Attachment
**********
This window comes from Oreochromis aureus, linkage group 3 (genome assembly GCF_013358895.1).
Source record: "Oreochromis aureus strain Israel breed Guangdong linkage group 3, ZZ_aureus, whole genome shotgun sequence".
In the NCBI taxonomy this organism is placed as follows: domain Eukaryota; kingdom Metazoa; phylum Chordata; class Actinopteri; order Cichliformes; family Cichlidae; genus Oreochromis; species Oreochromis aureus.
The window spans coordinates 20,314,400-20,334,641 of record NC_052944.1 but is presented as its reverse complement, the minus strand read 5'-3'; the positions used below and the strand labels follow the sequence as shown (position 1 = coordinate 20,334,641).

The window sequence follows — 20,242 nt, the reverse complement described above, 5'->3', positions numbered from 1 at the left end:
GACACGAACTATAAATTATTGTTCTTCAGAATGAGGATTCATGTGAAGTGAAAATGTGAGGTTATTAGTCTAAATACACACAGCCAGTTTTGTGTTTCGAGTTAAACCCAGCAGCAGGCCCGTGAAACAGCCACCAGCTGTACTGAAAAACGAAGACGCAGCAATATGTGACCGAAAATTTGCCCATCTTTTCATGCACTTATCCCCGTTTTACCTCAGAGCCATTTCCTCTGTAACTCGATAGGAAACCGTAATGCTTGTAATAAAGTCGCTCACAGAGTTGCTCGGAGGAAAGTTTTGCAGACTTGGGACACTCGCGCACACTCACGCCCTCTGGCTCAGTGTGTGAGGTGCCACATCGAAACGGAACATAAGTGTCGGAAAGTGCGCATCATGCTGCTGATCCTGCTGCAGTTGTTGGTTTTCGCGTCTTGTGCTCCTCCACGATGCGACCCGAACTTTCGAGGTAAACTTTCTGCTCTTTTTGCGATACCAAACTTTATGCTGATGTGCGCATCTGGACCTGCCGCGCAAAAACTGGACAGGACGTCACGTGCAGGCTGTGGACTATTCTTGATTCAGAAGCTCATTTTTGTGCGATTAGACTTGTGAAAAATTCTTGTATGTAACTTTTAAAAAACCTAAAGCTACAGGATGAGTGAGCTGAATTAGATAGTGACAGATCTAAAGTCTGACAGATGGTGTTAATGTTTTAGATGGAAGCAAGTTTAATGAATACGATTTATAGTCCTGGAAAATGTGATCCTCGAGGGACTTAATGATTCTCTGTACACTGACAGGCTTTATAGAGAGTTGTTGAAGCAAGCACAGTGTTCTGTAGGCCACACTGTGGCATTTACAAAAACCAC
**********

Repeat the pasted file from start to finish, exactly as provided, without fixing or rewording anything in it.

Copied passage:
This window comes from Oreochromis aureus, linkage group 3 (genome assembly GCF_013358895.1).
Source record: "Oreochromis aureus strain Israel breed Guangdong linkage group 3, ZZ_aureus, whole genome shotgun sequence".
In the NCBI taxonomy this organism is placed as follows: domain Eukaryota; kingdom Metazoa; phylum Chordata; class Actinopteri; order Cichliformes; family Cichlidae; genus Oreochromis; species Oreochromis aureus.
The window spans coordinates 20,314,400-20,334,641 of record NC_052944.1 but is presented as its reverse complement, the minus strand read 5'-3'; the positions used below and the strand labels follow the sequence as shown (position 1 = coordinate 20,334,641).

The window sequence follows — 20,242 nt, the reverse complement described above, 5'->3', positions numbered from 1 at the left end:
GACACGAACTATAAATTATTGTTCTTCAGAATGAGGATTCATGTGAAGTGAAAATGTGAGGTTATTAGTCTAAATACACACAGCCAGTTTTGTGTTTCGAGTTAAACCCAGCAGCAGGCCCGTGAAACAGCCACCAGCTGTACTGAAAAACGAAGACGCAGCAATATGTGACCGAAAATTTGCCCATCTTTTCATGCACTTATCCCCGTTTTACCTCAGAGCCATTTCCTCTGTAACTCGATAGGAAACCGTAATGCTTGTAATAAAGTCGCTCACAGAGTTGCTCGGAGGAAAGTTTTGCAGACTTGGGACACTCGCGCACACTCACGCCCTCTGGCTCAGTGTGTGAGGTGCCACATCGAAACGGAACATAAGTGTCGGAAAGTGCGCATCATGCTGCTGATCCTGCTGCAGTTGTTGGTTTTCGCGTCTTGTGCTCCTCCACGATGCGACCCGAACTTTCGAGGTAAACTTTCTGCTCTTTTTGCGATACCAAACTTTATGCTGATGTGCGCATCTGGACCTGCCGCGCAAAAACTGGACAGGACGTCACGTGCAGGCTGTGGACTATTCTTGATTCAGAAGCTCATTTTTGTGCGATTAGACTTGTGAAAAATTCTTGTATGTAACTTTTAAAAAACCTAAAGCTACAGGATGAGTGAGCTGAATTAGATAGTGACAGATCTAAAGTCTGACAGATGGTGTTAATGTTTTAGATGGAAGCAAGTTTAATGAATACGATTTATAGTCCTGGAAAATGTGATCCTCGAGGGACTTAATGATTCTCTGTACACTGACAGGCTTTATAGAGAGTTGTTGAAGCAAGCACAGTGTTCTGTAGGCCACACTGTGGCATTTACAAAAACCAC